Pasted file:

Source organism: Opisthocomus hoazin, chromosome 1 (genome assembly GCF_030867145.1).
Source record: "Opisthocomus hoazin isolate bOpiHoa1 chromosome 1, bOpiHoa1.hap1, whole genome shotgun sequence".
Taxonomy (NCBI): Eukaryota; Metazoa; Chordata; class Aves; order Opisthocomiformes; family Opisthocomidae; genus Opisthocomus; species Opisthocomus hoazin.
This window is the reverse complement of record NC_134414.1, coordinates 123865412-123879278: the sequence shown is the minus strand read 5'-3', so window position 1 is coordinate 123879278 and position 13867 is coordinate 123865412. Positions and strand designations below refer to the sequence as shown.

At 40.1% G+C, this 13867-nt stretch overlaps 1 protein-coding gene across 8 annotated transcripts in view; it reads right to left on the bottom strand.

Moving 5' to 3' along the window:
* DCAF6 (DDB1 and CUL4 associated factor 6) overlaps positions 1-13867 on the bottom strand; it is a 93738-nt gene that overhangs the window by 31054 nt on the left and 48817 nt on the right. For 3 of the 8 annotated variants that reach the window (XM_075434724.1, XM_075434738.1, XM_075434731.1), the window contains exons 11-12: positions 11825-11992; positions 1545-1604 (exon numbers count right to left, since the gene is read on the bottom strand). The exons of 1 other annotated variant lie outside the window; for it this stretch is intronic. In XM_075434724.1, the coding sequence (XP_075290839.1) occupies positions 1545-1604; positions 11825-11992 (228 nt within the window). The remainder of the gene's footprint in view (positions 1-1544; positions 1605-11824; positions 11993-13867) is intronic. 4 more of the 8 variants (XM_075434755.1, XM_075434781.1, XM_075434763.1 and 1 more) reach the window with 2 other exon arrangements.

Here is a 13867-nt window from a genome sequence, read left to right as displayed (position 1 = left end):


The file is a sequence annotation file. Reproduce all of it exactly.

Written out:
Source organism: Opisthocomus hoazin, chromosome 1 (genome assembly GCF_030867145.1).
Source record: "Opisthocomus hoazin isolate bOpiHoa1 chromosome 1, bOpiHoa1.hap1, whole genome shotgun sequence".
Taxonomy (NCBI): Eukaryota; Metazoa; Chordata; class Aves; order Opisthocomiformes; family Opisthocomidae; genus Opisthocomus; species Opisthocomus hoazin.
This window is the reverse complement of record NC_134414.1, coordinates 123865412-123879278: the sequence shown is the minus strand read 5'-3', so window position 1 is coordinate 123879278 and position 13867 is coordinate 123865412. Positions and strand designations below refer to the sequence as shown.

At 40.1% G+C, this 13867-nt stretch overlaps 1 protein-coding gene across 8 annotated transcripts in view; it reads right to left on the bottom strand.

Moving 5' to 3' along the window:
* DCAF6 (DDB1 and CUL4 associated factor 6) overlaps positions 1-13867 on the bottom strand; it is a 93738-nt gene that overhangs the window by 31054 nt on the left and 48817 nt on the right. For 3 of the 8 annotated variants that reach the window (XM_075434724.1, XM_075434738.1, XM_075434731.1), the window contains exons 11-12: positions 11825-11992; positions 1545-1604 (exon numbers count right to left, since the gene is read on the bottom strand). The exons of 1 other annotated variant lie outside the window; for it this stretch is intronic. In XM_075434724.1, the coding sequence (XP_075290839.1) occupies positions 1545-1604; positions 11825-11992 (228 nt within the window). The remainder of the gene's footprint in view (positions 1-1544; positions 1605-11824; positions 11993-13867) is intronic. 4 more of the 8 variants (XM_075434755.1, XM_075434781.1, XM_075434763.1 and 1 more) reach the window with 2 other exon arrangements.

Here is a 13867-nt window from a genome sequence, read left to right as displayed (position 1 = left end):